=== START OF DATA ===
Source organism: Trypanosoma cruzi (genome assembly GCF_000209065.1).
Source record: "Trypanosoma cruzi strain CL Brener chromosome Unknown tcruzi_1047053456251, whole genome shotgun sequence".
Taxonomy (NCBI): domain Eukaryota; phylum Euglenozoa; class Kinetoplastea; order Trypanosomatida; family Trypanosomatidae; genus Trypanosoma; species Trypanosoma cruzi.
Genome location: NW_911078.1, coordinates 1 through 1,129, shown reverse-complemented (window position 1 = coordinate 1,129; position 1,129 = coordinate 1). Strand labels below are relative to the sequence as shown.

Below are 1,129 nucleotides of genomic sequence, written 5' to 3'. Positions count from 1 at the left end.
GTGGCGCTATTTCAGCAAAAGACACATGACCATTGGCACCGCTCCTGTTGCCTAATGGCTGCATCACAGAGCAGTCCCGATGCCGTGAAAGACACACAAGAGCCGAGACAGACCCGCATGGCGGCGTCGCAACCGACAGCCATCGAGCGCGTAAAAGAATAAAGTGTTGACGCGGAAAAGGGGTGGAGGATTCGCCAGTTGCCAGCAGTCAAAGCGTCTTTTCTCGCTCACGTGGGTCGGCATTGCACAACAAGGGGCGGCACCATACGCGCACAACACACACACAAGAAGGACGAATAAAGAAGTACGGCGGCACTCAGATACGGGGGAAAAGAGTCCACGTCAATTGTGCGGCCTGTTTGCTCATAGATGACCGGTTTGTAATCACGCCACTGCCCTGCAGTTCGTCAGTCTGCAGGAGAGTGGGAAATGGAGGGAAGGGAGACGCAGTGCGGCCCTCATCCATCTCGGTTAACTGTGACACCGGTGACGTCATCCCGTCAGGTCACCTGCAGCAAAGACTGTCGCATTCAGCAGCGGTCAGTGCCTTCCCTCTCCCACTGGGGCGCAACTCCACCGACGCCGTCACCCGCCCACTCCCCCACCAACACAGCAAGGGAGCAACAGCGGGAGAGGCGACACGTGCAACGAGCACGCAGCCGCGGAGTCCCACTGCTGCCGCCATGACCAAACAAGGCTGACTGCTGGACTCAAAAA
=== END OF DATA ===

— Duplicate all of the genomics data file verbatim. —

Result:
Source organism: Trypanosoma cruzi (genome assembly GCF_000209065.1).
Source record: "Trypanosoma cruzi strain CL Brener chromosome Unknown tcruzi_1047053456251, whole genome shotgun sequence".
Taxonomy (NCBI): domain Eukaryota; phylum Euglenozoa; class Kinetoplastea; order Trypanosomatida; family Trypanosomatidae; genus Trypanosoma; species Trypanosoma cruzi.
Genome location: NW_911078.1, coordinates 1 through 1,129, shown reverse-complemented (window position 1 = coordinate 1,129; position 1,129 = coordinate 1). Strand labels below are relative to the sequence as shown.

Below are 1,129 nucleotides of genomic sequence, written 5' to 3'. Positions count from 1 at the left end.
GTGGCGCTATTTCAGCAAAAGACACATGACCATTGGCACCGCTCCTGTTGCCTAATGGCTGCATCACAGAGCAGTCCCGATGCCGTGAAAGACACACAAGAGCCGAGACAGACCCGCATGGCGGCGTCGCAACCGACAGCCATCGAGCGCGTAAAAGAATAAAGTGTTGACGCGGAAAAGGGGTGGAGGATTCGCCAGTTGCCAGCAGTCAAAGCGTCTTTTCTCGCTCACGTGGGTCGGCATTGCACAACAAGGGGCGGCACCATACGCGCACAACACACACACAAGAAGGACGAATAAAGAAGTACGGCGGCACTCAGATACGGGGGAAAAGAGTCCACGTCAATTGTGCGGCCTGTTTGCTCATAGATGACCGGTTTGTAATCACGCCACTGCCCTGCAGTTCGTCAGTCTGCAGGAGAGTGGGAAATGGAGGGAAGGGAGACGCAGTGCGGCCCTCATCCATCTCGGTTAACTGTGACACCGGTGACGTCATCCCGTCAGGTCACCTGCAGCAAAGACTGTCGCATTCAGCAGCGGTCAGTGCCTTCCCTCTCCCACTGGGGCGCAACTCCACCGACGCCGTCACCCGCCCACTCCCCCACCAACACAGCAAGGGAGCAACAGCGGGAGAGGCGACACGTGCAACGAGCACGCAGCCGCGGAGTCCCACTGCTGCCGCCATGACCAAACAAGGCTGACTGCTGGACTCAAAAA